According to senior author Arthur M. Friedlander, M.D., Bacillus anthracis, the causative agent of anthrax, produces three main components that allow it to do harm--lethal toxin, edema toxin, and the capsule. During anthrax infection, the bacterium invades and grows to high concentrations in the host. The capsule surrounds the bacterium and prevents it from being ingested by host white blood cells that would otherwise destroy it, thus allowing anthrax infection to progress. The toxins are thought to act mainly by damaging defensive cells called phagocytes, causing the immune system to malfunction.
The efficacy of the current licensed anthrax vaccine, Anthrax Vaccine Adsorbed (AVA), is believed to be based on the presence of PA. Though the exact mechanism of protection is not known, antibodies to PA induced by AVA are believed to play a role in neutralizing the anthrax toxins.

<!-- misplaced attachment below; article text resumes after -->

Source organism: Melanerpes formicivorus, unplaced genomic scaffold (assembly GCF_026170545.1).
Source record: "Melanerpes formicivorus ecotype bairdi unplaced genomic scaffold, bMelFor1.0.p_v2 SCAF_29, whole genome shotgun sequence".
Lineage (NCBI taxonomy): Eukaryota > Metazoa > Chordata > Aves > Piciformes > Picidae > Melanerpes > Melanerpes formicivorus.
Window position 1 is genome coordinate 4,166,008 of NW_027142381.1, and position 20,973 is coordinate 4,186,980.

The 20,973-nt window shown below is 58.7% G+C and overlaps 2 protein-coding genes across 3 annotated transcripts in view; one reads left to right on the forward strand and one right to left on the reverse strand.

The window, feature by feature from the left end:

USAMRIID scientists have extensively studied protective antigen, demonstrating that PA alone confers protection in animal challenge studies with both rabbits and nonhuman primates. In addition, the recombinant, highly purified version of PA developed and tested by the Institute is the basis for a next generation anthrax vaccine currently in advanced development.
However, because a response against PA is thought to target the toxins only, there is interest in identifying additional potential anthrax vaccine components that target the whole organism. According to Friedlander, scientists have suspected for some time t
Contact: Caree Vander Linden
US Army Medical Research Institute of Infectious Diseases